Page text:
Giving women equal opportunity to pursue — and succeed in — STEM careers helps to close the gender wage gap, improve women’s economic security, assure a diverse and competent STEM workforce, and avoid biases in these disciplines and the products and services they generate.

STEM careers are frequently perceived as masculine, and teachers and parents frequently undervalue girls’ arithmetic ability beginning in preschool. This is due to the fact that fewer women study and work in STEM areas, which tend to perpetuate rigid, exclusionary, male-dominated systems that are neither supportive of nor appealing to women and minorities. Girls, on the other hand, have fewer role models to encourage their interest in these disciplines, with few female scientists and engineers shown in books, media, or popular culture. In Africa, there are even fewer role models.

Women’s participation in tertiary institutions has risen from 46% in 1985 to 56% in 2017, assisting in the advancement of women’s labour market share, which has increased from 50.8 percent in 1985 to 52.5 percent in 2017 in countries belonging to the Organization for Economic Cooperation and Development. Gender equality in the workplace, on the other hand, is still a long way off. This labour gender divide is most pronounced in male-dominated fields with significant technology and mathematical component. According to the OECD, women make up only 19 percent of entrants into these programs at the postsecondary level.

34-year-old Uba Oluchukwu Francisca, a Grassroot Development Champion (GDC), saw this gap and decided to contribute her quota in closing it. Oluchukwu is a graduate of Economics from Anambra State University, Uli. Oluchukwu currently works as a Software data analyst – a proper STEM Girl role model. She is passionate about encouraging girls to pursue STEM careers.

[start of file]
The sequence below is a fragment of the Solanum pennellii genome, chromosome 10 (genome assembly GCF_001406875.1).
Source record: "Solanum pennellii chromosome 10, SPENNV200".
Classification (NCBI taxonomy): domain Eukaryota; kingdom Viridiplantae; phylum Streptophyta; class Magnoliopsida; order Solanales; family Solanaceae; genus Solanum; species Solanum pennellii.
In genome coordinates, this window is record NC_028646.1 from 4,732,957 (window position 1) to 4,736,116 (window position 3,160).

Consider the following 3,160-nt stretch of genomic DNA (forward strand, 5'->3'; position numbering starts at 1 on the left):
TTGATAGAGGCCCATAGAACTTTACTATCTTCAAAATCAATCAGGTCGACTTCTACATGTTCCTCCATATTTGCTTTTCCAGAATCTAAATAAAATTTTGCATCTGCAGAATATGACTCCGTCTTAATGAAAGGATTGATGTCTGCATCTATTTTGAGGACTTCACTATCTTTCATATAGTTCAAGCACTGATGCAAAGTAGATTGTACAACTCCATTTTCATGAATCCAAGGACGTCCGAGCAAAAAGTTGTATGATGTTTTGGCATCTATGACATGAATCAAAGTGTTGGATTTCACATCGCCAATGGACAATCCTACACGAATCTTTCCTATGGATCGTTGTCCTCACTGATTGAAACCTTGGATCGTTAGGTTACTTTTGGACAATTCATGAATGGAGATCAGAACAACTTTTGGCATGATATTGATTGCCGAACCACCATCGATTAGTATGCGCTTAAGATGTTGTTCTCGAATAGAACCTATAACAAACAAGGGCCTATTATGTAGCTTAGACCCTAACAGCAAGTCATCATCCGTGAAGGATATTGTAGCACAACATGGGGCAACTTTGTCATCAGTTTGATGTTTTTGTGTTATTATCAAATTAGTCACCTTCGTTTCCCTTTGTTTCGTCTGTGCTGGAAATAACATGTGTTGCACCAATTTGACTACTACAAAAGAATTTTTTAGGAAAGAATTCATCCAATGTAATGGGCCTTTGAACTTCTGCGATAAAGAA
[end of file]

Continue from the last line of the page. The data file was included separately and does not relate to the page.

To this end, she organised the She STEM project with DO-Take Action Team to sensitise young girls that STEM careers are not for boys alone. She launched the project under the Gender Equality And Women’s Empowerment/Women & Girls in STEM program; a program that conveys the lucrative prospects and fulfilling career prospects of a STEM career, and most importantly, encourages more young girls to pursue a career in STEM.

The project was carried out at Area1 Junior Secondary school, Area1. The details entailed the following;

  • A presentation on She STEM: meaning of She STEM, statistics of people in stem related fields, careers in STEM
  • Interactive session with  participants on their preferred career choices in technology and computer programming  
  • Success stories of women who have made an impact in STEM 
  • Interactive Q/A session where participants asked questions and were given informed answers
  • STEM assignments to be carried out before the next visit

In the course of the project, a minimum of 11 participants were sensitized about the lucrative prospects and fulfilling career prospects of a STEM career. The participants scored a high percentage on the Girls in STEM test and now know how to become a part of and to expand the Women in STEM’s contributions to national and continental developments across the globe. The participants pledged to advocate for female participation in STEM careers within their community,  and commit to pursuing a career in STEM.

Oluchukwu wants to see more women in STEM careers, especially, Computer Science, and she took action on it. What action are you taking to challenge the status quo in your community?

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